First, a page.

“Let It Be” – Simon Murphy

4 stars (out of 5)

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Simon Murphy TitleIt’s fair to say that it’s been a while since we featured an artist from Northern Ireland, but equally fair to say that Simon Murphy is one that’s worth waiting for. “Let it Be” is Simon’s debut featuring twelve songs that exude the assurance that comes when they’ve been well and truly tried out and developed in a live setting. Nothing feels out of place on the album, which has a wide variety of instrumental stylings to support songs that are sometimes heartfelt, sometimes witty, but always superbly crafted. The songs are good enough to work with only acoustic guitar as backing (as “The Idiot” does on the album), but contributions from Anthony Toner (slide, lap steel and electric guitars), Linley Hamilton (trumpet) and Kaz Hawkins (vocals) all help to create perfect backdrops for Simon’s songs.

The album’s opening song, the uptempo “Once Upon a Time”, grabs the attention immediately with an outrageously infectious chorus and catchy trumpet hooks and from there on it’s a bit like Thunderbirds: ‘anything can happen in the next half hour’. “Not in my Name”, “Here Goes Nothing”, “My Baby” and “2 Ghosts” are all built around acoustic guitar and either violin or cello while the beautiful “The Idiot” is stripped back to just guitar and vocal, the perfect backing for the song with no distractions, allowing lines like ‘Girls are from Venus, boys they’re from bars’ to stand out. “Evergreen” has similar instrumentation but the Nashville styling also brings in lap steel and some lovely harmonies from Charlene Law, who complements Simon’s voice perfectly adding honey to each song she appears on; you just have to love the irony of ‘Teach me patience, but do it fast’.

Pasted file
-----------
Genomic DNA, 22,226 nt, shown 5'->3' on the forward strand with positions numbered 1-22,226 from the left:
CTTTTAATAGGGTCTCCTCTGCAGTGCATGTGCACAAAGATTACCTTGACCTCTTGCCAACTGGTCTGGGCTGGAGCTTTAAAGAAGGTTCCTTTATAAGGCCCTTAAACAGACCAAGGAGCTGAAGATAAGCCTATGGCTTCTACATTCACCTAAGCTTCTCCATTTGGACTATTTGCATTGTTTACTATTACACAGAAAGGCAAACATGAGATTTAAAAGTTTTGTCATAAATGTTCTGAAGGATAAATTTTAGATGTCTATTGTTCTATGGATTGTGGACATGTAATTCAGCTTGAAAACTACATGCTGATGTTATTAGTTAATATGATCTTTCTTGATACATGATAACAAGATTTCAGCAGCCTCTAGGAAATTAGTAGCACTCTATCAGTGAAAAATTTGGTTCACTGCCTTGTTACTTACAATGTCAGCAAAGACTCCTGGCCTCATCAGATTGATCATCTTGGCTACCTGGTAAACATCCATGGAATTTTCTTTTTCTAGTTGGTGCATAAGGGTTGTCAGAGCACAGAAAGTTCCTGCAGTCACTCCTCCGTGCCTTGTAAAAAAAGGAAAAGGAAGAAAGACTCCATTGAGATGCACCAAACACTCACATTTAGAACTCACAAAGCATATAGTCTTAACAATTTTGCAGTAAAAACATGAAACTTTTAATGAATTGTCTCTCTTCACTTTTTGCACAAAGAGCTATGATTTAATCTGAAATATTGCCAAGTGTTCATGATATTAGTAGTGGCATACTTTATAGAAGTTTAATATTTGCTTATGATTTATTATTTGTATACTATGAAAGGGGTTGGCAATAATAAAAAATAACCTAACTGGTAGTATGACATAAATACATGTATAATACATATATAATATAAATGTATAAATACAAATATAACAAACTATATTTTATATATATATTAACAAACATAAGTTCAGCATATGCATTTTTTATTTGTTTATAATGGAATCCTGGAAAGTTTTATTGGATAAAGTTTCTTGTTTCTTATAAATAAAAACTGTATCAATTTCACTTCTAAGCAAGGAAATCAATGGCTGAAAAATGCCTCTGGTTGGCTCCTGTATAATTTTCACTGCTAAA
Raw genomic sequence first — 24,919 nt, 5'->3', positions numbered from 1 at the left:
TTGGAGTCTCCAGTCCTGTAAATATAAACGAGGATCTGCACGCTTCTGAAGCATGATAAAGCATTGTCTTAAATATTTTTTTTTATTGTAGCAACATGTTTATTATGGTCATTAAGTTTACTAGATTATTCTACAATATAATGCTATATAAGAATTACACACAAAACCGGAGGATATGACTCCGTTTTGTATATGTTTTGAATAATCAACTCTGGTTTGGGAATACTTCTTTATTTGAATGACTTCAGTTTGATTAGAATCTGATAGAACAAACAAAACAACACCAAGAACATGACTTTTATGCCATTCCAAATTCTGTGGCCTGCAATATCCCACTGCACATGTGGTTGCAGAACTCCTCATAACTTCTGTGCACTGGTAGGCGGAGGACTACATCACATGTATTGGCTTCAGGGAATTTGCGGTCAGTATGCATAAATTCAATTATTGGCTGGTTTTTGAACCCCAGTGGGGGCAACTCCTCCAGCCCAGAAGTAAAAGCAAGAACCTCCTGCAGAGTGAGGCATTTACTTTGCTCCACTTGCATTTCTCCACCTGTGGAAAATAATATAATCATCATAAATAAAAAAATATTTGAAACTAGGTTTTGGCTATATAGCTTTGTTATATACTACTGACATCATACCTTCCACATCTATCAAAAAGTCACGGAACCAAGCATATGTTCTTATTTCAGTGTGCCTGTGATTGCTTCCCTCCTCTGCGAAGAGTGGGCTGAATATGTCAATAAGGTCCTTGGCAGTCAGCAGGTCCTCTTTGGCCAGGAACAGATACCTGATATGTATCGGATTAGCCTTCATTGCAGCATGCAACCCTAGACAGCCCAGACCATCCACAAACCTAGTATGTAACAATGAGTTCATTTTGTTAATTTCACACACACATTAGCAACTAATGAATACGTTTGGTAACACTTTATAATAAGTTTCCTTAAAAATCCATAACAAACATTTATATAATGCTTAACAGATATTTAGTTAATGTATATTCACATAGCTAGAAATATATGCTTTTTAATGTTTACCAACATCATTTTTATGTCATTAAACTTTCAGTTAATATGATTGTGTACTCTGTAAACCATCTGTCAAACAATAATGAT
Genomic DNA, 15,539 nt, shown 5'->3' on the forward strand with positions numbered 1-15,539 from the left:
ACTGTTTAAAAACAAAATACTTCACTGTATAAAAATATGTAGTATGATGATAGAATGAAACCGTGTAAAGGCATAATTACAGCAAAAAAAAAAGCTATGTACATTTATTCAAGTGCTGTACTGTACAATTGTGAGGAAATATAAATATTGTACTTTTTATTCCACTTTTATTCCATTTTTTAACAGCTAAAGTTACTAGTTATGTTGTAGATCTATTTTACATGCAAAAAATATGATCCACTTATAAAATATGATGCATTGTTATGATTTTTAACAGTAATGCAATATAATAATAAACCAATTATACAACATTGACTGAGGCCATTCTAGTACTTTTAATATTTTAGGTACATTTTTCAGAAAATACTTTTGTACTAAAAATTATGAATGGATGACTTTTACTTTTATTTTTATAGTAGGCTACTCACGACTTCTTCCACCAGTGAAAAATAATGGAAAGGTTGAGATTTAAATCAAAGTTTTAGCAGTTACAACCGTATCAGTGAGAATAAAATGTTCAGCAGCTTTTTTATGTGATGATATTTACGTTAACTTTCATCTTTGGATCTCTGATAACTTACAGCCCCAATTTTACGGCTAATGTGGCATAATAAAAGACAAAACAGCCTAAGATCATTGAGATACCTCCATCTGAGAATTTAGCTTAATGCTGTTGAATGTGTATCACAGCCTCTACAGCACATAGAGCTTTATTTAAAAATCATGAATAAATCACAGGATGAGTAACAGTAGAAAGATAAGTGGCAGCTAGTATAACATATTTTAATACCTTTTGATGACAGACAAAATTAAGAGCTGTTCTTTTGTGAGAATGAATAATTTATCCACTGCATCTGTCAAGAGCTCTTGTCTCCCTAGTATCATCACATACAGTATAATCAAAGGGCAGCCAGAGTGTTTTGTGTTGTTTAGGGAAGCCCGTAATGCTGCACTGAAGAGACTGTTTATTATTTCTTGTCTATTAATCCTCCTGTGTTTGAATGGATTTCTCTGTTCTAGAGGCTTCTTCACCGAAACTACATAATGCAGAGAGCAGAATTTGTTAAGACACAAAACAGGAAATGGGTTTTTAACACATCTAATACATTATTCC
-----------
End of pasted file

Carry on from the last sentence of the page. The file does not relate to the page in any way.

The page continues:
The Life of Brian’s Son” and “I Smell a Rat” both have a much rockier feel (a hint of The Cars, maybe) and poke fun at the ‘all style, no substance’ pop culture and its adherents. “The Life…” upends positive clichés to create some of its impact while “I Smell a Rat” melodically sticks the knife in to a serial self-promoter. It’s a pretty effective way of dealing with the inevitable chancers you meet in the music business; don’t get mad, get melodic.

Meet Me on the Other Side” and “Lone Star Heart” are delivered in a country rock style with chiming guitars and perfect backing vocals which evoke The Gin Blossoms’ “New Miserable Experience” (a classic of its time, or is that just me?) and the primal stomp of “I Have a Voice” benefits hugely from the voice of Kaz Hawkins. The album is twelve great songs played well and sung convincingly.

If you like a bit of melancholy in your music (me, how did you guess?), then this just might appeal to you. Simon has a voice which conveys emotion without using any of the diva tricks, evoking Gin Blossoms’ Robin Wilson, Rob Thomas and my old favourite Iain Matthews, and a bunch of great songs to play with; “Let it Be” certainly does it for me.

Out now.